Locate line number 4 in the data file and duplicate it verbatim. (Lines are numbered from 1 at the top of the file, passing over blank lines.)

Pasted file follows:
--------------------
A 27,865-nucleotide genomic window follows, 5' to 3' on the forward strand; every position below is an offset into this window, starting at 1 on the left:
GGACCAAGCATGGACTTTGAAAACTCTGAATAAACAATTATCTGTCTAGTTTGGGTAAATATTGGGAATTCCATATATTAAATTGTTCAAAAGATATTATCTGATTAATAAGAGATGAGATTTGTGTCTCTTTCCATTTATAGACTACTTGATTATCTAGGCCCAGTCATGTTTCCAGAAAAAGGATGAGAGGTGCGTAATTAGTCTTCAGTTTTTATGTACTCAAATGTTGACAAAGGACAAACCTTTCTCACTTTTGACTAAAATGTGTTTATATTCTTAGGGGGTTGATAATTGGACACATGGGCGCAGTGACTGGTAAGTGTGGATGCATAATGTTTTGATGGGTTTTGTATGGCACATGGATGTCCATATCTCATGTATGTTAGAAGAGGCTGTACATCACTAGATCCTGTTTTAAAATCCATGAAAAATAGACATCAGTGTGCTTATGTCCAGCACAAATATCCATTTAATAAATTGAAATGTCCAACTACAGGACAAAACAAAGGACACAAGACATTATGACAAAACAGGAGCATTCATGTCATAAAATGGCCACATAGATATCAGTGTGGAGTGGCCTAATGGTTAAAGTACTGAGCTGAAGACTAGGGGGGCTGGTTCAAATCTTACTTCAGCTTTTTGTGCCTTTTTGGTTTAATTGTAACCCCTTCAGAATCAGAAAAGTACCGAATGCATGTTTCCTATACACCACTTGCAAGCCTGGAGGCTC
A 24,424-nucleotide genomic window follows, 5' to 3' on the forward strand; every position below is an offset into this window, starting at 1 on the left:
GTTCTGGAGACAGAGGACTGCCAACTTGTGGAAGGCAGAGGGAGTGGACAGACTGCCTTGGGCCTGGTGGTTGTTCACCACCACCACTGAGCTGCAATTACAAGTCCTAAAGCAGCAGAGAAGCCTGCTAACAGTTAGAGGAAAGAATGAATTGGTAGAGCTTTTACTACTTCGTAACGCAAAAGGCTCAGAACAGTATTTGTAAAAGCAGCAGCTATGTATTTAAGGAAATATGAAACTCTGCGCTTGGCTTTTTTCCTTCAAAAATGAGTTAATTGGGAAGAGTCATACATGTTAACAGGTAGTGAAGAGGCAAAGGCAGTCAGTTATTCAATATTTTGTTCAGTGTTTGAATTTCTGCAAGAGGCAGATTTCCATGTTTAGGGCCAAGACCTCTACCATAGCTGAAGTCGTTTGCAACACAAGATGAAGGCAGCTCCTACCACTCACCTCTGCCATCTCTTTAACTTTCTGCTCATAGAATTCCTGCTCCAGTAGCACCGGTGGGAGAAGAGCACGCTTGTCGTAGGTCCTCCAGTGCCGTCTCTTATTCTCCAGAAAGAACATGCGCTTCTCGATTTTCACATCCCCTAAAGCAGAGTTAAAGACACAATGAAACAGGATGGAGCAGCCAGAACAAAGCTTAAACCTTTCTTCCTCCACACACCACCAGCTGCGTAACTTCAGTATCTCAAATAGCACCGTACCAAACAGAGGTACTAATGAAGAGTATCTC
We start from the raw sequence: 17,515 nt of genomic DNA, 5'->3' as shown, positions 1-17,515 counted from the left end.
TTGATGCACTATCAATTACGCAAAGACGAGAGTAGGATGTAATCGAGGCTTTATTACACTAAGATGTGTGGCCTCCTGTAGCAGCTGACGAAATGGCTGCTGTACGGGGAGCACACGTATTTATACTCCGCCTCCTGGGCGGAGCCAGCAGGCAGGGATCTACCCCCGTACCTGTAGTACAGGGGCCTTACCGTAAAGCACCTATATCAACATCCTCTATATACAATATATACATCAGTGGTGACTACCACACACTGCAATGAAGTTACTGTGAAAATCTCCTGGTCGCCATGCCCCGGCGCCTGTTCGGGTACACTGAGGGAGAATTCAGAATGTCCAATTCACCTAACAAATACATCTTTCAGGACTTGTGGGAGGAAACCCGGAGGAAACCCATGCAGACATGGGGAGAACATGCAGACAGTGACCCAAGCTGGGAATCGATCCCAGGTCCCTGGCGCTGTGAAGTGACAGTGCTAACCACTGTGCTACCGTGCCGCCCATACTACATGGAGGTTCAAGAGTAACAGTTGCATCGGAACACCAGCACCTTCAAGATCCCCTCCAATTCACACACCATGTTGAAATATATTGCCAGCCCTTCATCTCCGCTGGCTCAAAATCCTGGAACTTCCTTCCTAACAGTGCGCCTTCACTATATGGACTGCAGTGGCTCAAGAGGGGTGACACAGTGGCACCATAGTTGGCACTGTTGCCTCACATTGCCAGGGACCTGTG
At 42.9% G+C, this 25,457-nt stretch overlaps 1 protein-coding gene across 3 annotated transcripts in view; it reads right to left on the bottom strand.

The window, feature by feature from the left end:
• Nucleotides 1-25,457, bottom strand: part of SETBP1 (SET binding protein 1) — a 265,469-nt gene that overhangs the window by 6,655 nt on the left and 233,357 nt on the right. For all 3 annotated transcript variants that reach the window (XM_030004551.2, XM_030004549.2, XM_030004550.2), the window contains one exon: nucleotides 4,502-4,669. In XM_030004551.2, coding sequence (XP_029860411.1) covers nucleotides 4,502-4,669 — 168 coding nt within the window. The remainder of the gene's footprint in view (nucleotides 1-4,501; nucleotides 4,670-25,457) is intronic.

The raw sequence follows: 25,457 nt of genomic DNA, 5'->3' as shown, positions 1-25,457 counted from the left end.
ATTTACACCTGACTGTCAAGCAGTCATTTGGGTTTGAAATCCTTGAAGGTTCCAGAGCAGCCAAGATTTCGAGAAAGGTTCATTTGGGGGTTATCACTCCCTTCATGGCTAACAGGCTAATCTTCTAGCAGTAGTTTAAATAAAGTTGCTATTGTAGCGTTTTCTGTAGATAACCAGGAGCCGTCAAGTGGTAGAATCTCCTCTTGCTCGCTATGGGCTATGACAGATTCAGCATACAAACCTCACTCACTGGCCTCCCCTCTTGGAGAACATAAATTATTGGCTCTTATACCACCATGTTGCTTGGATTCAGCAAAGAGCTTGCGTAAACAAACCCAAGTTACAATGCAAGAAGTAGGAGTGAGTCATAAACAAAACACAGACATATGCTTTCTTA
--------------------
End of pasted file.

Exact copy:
GTTCTGGAGACAGAGGACTGCCAACTTGTGGAAGGCAGAGGGAGTGGACAGACTGCCTTGGGCCTGGTGGTTGTTCACCACCACCACTGAGCTGCAATTACAAGTCCTAAAGCAGCAGAGAAGCCTGCTAACAGTTAGAGGAAAGAATGAATTGGTAGAGCTTTTACTACTTCGTAACGCAAAAGGCTCAGAACAGTATTTGTAAAAGCAGCAGCTATGTATTTAAGGAAATATGAAACTCTGCGCTTGGCTTTTTTCCTTCAAAAATGAGTTAATTGGGAAGAGTCATACATGTTAACAGGTAGTGAAGAGGCAAAGGCAGTCAGTTATTCAATATTTTGTTCAGTGTTTGAATTTCTGCAAGAGGCAGATTTCCATGTTTAGGGCCAAGACCTCTACCATAGCTGAAGTCGTTTGCAACACAAGATGAAGGCAGCTCCTACCACTCACCTCTGCCATCTCTTTAACTTTCTGCTCATAGAATTCCTGCTCCAGTAGCACCGGTGGGAGAAGAGCACGCTTGTCGTAGGTCCTCCAGTGCCGTCTCTTATTCTCCAGAAAGAACATGCGCTTCTCGATTTTCACATCCCCTAAAGCAGAGTTAAAGACACAATGAAACAGGATGGAGCAGCCAGAACAAAGCTTAAACCTTTCTTCCTCCACACACCACCAGCTGCGTAACTTCAGTATCTCAAATAGCACCGTACCAAACAGAGGTACTAATGAAGAGTATCTC